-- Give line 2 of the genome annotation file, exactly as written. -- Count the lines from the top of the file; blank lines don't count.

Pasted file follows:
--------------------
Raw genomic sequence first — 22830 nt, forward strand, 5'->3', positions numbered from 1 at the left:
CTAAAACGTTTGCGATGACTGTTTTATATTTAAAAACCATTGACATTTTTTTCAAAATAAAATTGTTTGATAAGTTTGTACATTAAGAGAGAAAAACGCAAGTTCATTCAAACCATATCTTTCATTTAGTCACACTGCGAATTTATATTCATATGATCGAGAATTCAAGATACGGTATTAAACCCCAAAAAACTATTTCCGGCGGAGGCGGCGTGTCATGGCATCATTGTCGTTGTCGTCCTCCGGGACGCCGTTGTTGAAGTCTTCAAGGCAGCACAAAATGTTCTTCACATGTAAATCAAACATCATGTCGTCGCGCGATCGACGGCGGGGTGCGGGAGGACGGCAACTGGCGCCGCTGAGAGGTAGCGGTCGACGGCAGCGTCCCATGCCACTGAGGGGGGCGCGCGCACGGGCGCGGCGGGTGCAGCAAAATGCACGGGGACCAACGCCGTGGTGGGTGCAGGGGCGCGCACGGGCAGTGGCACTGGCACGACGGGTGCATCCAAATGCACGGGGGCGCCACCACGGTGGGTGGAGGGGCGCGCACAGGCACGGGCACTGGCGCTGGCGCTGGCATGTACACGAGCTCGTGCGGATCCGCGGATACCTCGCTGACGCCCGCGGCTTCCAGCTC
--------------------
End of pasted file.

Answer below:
CTAAAACGTTTGCGATGACTGTTTTATATTTAAAAACCATTGACATTTTTTTCAAAATAAAATTGTTTGATAAGTTTGTACATTAAGAGAGAAAAACGCAAGTTCATTCAAACCATATCTTTCATTTAGTCACACTGCGAATTTATATTCATATGATCGAGAATTCAAGATACGGTATTAAACCCCAAAAAACTATTTCCGGCGGAGGCGGCGTGTCATGGCATCATTGTCGTTGTCGTCCTCCGGGACGCCGTTGTTGAAGTCTTCAAGGCAGCACAAAATGTTCTTCACATGTAAATCAAACATCATGTCGTCGCGCGATCGACGGCGGGGTGCGGGAGGACGGCAACTGGCGCCGCTGAGAGGTAGCGGTCGACGGCAGCGTCCCATGCCACTGAGGGGGGCGCGCGCACGGGCGCGGCGGGTGCAGCAAAATGCACGGGGACCAACGCCGTGGTGGGTGCAGGGGCGCGCACGGGCAGTGGCACTGGCACGACGGGTGCATCCAAATGCACGGGGGCGCCACCACGGTGGGTGGAGGGGCGCGCACAGGCACGGGCACTGGCGCTGGCGCTGGCATGTACACGAGCTCGTGCGGATCCGCGGATACCTCGCTGACGCCCGCGGCTTCCAGCTC